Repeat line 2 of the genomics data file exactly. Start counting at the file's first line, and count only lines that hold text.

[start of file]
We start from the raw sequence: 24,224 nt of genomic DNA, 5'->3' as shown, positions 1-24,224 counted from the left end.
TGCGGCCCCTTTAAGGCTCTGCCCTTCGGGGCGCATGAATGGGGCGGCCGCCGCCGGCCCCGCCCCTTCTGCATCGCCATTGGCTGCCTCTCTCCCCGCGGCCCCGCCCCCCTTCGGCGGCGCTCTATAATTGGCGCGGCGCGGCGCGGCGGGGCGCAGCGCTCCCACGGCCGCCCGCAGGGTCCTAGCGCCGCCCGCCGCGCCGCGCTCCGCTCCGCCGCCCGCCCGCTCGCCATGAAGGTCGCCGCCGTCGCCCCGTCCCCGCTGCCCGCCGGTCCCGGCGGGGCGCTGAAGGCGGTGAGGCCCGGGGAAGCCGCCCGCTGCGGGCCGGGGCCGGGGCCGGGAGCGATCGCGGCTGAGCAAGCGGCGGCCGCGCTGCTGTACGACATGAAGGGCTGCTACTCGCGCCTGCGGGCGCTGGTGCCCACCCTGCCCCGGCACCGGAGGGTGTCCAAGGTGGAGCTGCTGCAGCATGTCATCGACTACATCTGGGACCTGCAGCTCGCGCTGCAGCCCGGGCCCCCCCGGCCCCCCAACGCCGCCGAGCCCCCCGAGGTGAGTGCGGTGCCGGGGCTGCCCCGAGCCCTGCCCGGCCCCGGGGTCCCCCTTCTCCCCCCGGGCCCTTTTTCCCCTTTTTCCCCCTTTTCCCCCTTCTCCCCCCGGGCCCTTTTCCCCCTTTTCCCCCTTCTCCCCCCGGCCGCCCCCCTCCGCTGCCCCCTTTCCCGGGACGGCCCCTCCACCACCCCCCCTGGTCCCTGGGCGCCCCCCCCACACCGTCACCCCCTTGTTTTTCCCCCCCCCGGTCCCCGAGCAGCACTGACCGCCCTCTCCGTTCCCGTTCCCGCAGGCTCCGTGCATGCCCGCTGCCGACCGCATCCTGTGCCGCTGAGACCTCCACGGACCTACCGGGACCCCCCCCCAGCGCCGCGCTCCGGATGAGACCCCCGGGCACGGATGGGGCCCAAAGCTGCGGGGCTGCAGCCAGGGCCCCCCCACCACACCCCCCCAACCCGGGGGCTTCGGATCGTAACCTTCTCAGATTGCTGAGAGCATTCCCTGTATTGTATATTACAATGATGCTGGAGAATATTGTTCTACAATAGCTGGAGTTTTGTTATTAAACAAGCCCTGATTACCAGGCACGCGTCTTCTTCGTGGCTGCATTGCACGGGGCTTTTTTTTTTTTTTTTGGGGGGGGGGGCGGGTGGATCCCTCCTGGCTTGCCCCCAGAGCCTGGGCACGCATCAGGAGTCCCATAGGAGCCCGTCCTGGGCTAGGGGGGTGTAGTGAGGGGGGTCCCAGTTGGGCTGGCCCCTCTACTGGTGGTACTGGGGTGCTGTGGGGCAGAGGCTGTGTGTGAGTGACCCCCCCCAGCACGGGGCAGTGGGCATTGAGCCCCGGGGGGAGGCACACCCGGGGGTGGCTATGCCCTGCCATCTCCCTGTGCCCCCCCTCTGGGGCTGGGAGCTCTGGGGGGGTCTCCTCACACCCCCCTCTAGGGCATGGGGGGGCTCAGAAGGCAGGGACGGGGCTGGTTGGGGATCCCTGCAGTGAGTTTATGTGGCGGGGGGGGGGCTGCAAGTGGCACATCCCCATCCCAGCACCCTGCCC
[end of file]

TGCGGCCCCTTTAAGGCTCTGCCCTTCGGGGCGCATGAATGGGGCGGCCGCCGCCGGCCCCGCCCCTTCTGCATCGCCATTGGCTGCCTCTCTCCCCGCGGCCCCGCCCCCCTTCGGCGGCGCTCTATAATTGGCGCGGCGCGGCGCGGCGGGGCGCAGCGCTCCCACGGCCGCCCGCAGGGTCCTAGCGCCGCCCGCCGCGCCGCGCTCCGCTCCGCCGCCCGCCCGCTCGCCATGAAGGTCGCCGCCGTCGCCCCGTCCCCGCTGCCCGCCGGTCCCGGCGGGGCGCTGAAGGCGGTGAGGCCCGGGGAAGCCGCCCGCTGCGGGCCGGGGCCGGGGCCGGGAGCGATCGCGGCTGAGCAAGCGGCGGCCGCGCTGCTGTACGACATGAAGGGCTGCTACTCGCGCCTGCGGGCGCTGGTGCCCACCCTGCCCCGGCACCGGAGGGTGTCCAAGGTGGAGCTGCTGCAGCATGTCATCGACTACATCTGGGACCTGCAGCTCGCGCTGCAGCCCGGGCCCCCCCGGCCCCCCAACGCCGCCGAGCCCCCCGAGGTGAGTGCGGTGCCGGGGCTGCCCCGAGCCCTGCCCGGCCCCGGGGTCCCCCTTCTCCCCCCGGGCCCTTTTTCCCCTTTTTCCCCCTTTTCCCCCTTCTCCCCCCGGGCCCTTTTCCCCCTTTTCCCCCTTCTCCCCCCGGCCGCCCCCCTCCGCTGCCCCCTTTCCCGGGACGGCCCCTCCACCACCCCCCCTGGTCCCTGGGCGCCCCCCCCACACCGTCACCCCCTTGTTTTTCCCCCCCCCGGTCCCCGAGCAGCACTGACCGCCCTCTCCGTTCCCGTTCCCGCAGGCTCCGTGCATGCCCGCTGCCGACCGCATCCTGTGCCGCTGAGACCTCCACGGACCTACCGGGACCCCCCCCCAGCGCCGCGCTCCGGATGAGACCCCCGGGCACGGATGGGGCCCAAAGCTGCGGGGCTGCAGCCAGGGCCCCCCCACCACACCCCCCCAACCCGGGGGCTTCGGATCGTAACCTTCTCAGATTGCTGAGAGCATTCCCTGTATTGTATATTACAATGATGCTGGAGAATATTGTTCTACAATAGCTGGAGTTTTGTTATTAAACAAGCCCTGATTACCAGGCACGCGTCTTCTTCGTGGCTGCATTGCACGGGGCTTTTTTTTTTTTTTTTGGGGGGGGGGGCGGGTGGATCCCTCCTGGCTTGCCCCCAGAGCCTGGGCACGCATCAGGAGTCCCATAGGAGCCCGTCCTGGGCTAGGGGGGTGTAGTGAGGGGGGTCCCAGTTGGGCTGGCCCCTCTACTGGTGGTACTGGGGTGCTGTGGGGCAGAGGCTGTGTGTGAGTGACCCCCCCCAGCACGGGGCAGTGGGCATTGAGCCCCGGGGGGAGGCACACCCGGGGGTGGCTATGCCCTGCCATCTCCCTGTGCCCCCCCTCTGGGGCTGGGAGCTCTGGGGGGGTCTCCTCACACCCCCCTCTAGGGCATGGGGGGGCTCAGAAGGCAGGGACGGGGCTGGTTGGGGATCCCTGCAGTGAGTTTATGTGGCGGGGGGGGGGCTGCAAGTGGCACATCCCCATCCCAGCACCCTGCCC